A sizeable part of the project’s work materialized in two internationally constituted working groups, one on International Law and Empire and the other on International Law and Religion. The Empire group was coordinated by Rech and Jiménez Fonseca, and the Religion group by García-Salmones Rovira and Amorosa.


Equal Be­fore the Law

Duration 2012 – 2014

The Faculty of Law at the University of Helsinki and the Erik Castrén Institute of International Law and Human Rights were involved in the project Access to Justice in Central Asia. The overall objective of the program was to increase access to justice for vulnerable populations in Kazakhstan, Kyrgyzstan and Tajikistan, in particular rural women, at-risk children and people with disabilities.

The Faculty of Law and the Erik Castrén Institute were invited to participate in the project as a partner with one law school in each Central Asian Countries. This partnership encompassed faculty and student exchanges to improve general teaching and instruction and assistance in developing courses on relevant international law. The aim of the program was to build awareness and expertise of access to justice among future legal practitioners and educators.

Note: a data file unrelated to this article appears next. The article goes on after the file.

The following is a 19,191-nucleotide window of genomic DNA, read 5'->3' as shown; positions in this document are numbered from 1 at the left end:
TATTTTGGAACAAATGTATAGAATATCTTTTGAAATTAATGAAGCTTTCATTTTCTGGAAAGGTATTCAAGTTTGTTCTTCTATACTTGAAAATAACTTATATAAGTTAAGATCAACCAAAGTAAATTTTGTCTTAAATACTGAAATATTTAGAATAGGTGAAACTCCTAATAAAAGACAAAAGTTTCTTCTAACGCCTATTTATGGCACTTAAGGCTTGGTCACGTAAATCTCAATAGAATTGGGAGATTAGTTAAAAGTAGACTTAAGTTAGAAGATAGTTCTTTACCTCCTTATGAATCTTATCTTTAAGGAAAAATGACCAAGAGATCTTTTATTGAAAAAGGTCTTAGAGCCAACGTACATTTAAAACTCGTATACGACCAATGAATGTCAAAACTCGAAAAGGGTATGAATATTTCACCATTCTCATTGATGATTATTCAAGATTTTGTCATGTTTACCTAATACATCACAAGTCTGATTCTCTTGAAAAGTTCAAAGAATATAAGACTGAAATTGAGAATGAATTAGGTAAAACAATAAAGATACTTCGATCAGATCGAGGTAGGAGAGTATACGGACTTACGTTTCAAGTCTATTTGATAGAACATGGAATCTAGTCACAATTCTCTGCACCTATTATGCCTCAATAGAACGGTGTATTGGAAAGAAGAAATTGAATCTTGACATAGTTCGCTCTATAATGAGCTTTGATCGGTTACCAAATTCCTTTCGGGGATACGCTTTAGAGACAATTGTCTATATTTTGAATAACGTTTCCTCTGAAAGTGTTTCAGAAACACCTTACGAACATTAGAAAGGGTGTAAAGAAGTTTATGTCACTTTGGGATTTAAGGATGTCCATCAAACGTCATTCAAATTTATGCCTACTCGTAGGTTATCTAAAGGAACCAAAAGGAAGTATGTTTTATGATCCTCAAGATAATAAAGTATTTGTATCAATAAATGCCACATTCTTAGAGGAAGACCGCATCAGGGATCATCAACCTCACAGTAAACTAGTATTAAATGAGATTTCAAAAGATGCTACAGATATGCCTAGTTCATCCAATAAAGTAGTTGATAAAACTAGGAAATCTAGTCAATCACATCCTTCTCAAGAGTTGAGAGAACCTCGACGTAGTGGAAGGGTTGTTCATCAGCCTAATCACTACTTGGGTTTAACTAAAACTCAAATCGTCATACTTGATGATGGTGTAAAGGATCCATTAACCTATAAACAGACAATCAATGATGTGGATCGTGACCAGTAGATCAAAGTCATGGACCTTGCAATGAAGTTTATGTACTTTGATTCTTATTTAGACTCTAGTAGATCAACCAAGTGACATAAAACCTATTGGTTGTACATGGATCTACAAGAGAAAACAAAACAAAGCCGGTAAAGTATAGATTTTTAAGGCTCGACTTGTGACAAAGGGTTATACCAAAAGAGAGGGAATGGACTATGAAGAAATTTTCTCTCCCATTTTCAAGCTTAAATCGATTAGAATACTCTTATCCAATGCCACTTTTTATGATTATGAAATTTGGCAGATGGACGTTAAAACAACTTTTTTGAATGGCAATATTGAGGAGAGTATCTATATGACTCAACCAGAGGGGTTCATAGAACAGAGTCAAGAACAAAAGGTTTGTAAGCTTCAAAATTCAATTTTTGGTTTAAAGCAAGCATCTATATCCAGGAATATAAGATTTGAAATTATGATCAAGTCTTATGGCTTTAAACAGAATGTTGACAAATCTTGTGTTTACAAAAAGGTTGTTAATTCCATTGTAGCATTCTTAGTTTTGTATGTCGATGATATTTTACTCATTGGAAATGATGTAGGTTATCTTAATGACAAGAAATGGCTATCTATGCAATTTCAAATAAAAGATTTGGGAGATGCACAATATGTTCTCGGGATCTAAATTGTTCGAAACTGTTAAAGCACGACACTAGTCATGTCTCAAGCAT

More information can be found on the Equal before the law webpages.


On "Glocal" governance: On the meanings and consequences of the "vernacularization" of Human Rights Concepts

Researcher Reetta Toivanen

Funded by the Academy of Finland

Duration 2011 - 2016

Description: The research project aimed at understanding how minority rights are vernacularized in municipalities where inhabitants belong to different majority and minority populations. The special interest was to consider the power of transnational networks influencing the local interpretations of international rights discourses. The anthropological field research was conducted in Inari, Laksev and Lovozero, which are all multiethnic and multilingual municipalities in the Barents Sea area.


Universal Jurisdiction: Scope and Application

Researcher Magdalena Kmak

Funded by the Ministry for Foreign Affairs of Finland